Man has always been an innovator, an inventor and discoverer. Neanderthal man discovered fire and we haven’t stopped since. Karl Benz invented the first practical petrol engine in 1885. Henry Ford brought the first commercial automobile, the Model T Ford, into production in 1908. 104 years later the industry is still developing and expanding, and there are 62 companies that can be considered the world’s main automobile manufacturers. Computers have had just as exciting a journey. The ENIAC (Electric Numerical Integrator and Computer) was the first all purpose computer. It was showcased to the world in 1946, weighed 30 t, had 19 000 vacuum tubes, 6000 switches and could add together 5000 numbers a second. It was a revolutionary invention. Yet today, my calculator can do more than that, not to mention my mobile phone and home PC.
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The oil and gas industry cannot be left out of this very brief analysis of innovation in our industrial history, as developments and discoveries within the sector have been many. Samuel M. Kier of Pennsylvania, USA, was the first person to refine crude oil in the mid 1840s. In 1913 William Burton was awarded a patent for thermal cracking, a patent considered by many to be the most important in the history of petroleum refining. Yet, the recorded history of the oil industry can go back even further. In 1788 Sir Alexander Mackenzie discovered bitumen in the Athabasca region of Canada, he mixed the bitumen with gum to patch up holes in canoes. The natural gas industry can go back even further. It has been reported that in 500 B.C. the Chinese used pipelines fashioned out of bamboo to direct natural gas that was escaping from the ground to separate salt from seawater. The British were the first to utilise natural gas in a commercial way in 1785 when it was used to light homes and street lamps. This technology made its way to the US in 1816.
Fast forward to today and it is being said by parties outside the oil and gas industry that modernisation within the sector has been stagnant and slow to react to global issues and challenges. Yet there is always news of turnarounds, upgrades, maintenance and improvements being made to oil and gas facilities seeping into inboxes, newswires and RSS feeds. This only just starts to scratch the surface. Natural gas technologies are forever appearing and sector growth is continuously increasing, as it is the cleaner of the fossil fuels. Biofuels developments are now heading towards the third generation as our industry becomes forever greener. The American Petroleum Institute states in a recent report that ‘between 2000 and 2010, the US oil and natural gas industry invested US$ 71 billion in technologies that reduce GHGs, far more than the federal government (US$ 43 billion) and almost as much as the rest of the domestic private industry combined (US$ 74 billion).’1 The discovery and development of shale gas is the most recent example of the updating and creation of new technologies within our industry, which is happening at an astounding pace. This boom is unlikely to stop anytime soon as the industry is continuously looking for better environmental practices and revolutionary ideas, such as extracting bitumen from the carbonate reservoirs, despite what some may report. So, it can be argued, just from the examples above, that at the moment there doesn’t appear to be room for scepticism about the levels and rate of innovation and invention within the oil and gas industry.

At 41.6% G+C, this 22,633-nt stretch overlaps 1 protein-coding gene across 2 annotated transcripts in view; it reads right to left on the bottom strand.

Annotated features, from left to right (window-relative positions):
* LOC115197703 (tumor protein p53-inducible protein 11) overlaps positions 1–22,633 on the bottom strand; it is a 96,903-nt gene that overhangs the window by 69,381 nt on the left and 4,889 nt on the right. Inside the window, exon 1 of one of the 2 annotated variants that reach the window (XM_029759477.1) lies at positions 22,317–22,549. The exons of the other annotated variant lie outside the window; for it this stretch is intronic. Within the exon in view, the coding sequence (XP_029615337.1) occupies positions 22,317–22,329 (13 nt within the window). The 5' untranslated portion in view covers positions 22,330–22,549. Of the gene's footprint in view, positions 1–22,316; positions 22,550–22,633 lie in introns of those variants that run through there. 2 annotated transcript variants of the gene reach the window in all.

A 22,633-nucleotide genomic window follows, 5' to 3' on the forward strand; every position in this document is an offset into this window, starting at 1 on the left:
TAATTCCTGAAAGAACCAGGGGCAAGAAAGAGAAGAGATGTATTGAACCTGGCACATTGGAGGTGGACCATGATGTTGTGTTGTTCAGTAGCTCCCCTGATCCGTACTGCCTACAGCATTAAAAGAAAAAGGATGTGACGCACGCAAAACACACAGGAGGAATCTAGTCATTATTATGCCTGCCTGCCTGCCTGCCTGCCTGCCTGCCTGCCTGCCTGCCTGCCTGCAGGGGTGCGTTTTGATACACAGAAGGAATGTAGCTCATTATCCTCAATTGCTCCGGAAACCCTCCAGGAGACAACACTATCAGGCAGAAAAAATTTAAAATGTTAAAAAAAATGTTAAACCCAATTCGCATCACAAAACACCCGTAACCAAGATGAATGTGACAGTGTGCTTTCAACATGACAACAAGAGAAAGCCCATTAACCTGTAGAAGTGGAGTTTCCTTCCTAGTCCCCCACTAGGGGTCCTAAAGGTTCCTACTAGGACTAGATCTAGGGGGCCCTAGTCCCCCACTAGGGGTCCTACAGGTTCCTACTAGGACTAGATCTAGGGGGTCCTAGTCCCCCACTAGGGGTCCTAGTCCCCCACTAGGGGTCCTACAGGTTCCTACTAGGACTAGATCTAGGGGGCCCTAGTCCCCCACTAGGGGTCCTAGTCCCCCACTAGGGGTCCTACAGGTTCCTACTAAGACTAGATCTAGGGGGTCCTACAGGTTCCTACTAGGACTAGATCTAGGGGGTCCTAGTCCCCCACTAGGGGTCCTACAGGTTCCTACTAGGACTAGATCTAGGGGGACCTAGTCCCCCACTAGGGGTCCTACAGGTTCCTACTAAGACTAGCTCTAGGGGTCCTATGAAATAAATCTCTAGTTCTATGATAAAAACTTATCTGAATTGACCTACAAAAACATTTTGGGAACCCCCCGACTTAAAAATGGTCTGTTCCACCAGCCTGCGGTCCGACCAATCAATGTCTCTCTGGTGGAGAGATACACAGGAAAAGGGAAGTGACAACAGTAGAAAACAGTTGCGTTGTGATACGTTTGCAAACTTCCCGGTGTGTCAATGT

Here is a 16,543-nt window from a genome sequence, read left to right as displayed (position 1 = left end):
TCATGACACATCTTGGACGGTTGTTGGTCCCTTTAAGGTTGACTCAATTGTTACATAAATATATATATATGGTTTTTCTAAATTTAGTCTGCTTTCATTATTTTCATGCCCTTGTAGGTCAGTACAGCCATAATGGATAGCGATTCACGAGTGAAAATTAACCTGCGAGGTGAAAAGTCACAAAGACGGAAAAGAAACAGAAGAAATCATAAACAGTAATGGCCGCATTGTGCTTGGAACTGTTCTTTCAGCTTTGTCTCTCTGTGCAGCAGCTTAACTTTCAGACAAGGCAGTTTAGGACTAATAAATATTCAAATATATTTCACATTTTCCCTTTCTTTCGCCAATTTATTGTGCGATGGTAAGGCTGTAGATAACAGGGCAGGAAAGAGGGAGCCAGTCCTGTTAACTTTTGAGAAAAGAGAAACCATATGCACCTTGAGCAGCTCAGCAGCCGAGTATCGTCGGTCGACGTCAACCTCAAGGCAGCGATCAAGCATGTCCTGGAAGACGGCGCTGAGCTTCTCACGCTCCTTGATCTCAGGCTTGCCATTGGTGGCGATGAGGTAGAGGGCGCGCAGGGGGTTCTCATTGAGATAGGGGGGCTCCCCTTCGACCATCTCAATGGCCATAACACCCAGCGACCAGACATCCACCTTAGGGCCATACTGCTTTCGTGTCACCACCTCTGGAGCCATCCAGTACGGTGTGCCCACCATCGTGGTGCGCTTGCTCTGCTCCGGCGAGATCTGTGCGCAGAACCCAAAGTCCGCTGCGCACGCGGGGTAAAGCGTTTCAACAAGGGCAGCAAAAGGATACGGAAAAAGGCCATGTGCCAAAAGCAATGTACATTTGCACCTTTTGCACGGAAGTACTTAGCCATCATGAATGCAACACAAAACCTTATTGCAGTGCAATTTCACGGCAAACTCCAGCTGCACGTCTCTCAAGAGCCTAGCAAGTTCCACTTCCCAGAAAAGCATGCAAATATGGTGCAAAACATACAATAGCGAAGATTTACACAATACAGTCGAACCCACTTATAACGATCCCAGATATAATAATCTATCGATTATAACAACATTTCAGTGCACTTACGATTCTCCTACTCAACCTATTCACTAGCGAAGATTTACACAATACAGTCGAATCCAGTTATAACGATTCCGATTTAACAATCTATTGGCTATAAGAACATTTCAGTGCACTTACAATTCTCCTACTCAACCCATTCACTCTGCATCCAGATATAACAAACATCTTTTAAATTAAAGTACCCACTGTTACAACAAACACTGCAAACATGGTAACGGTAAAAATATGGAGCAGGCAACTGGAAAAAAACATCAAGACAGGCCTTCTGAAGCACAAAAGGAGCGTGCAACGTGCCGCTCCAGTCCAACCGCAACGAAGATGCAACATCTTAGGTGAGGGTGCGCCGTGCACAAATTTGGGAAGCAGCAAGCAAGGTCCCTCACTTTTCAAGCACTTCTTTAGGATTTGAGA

This month Hydrocarbon Engineering will be at ACHEMA, Frankfurt from 18 – 22 June and there is no shortage of innovative technologies, processes and solutions on display there. If you are at the event I’ll be at Hall 9.2 Stand D1, it’ll be good to meet you.
1. API ‘American Made Energy: Report to the Platform Committees.’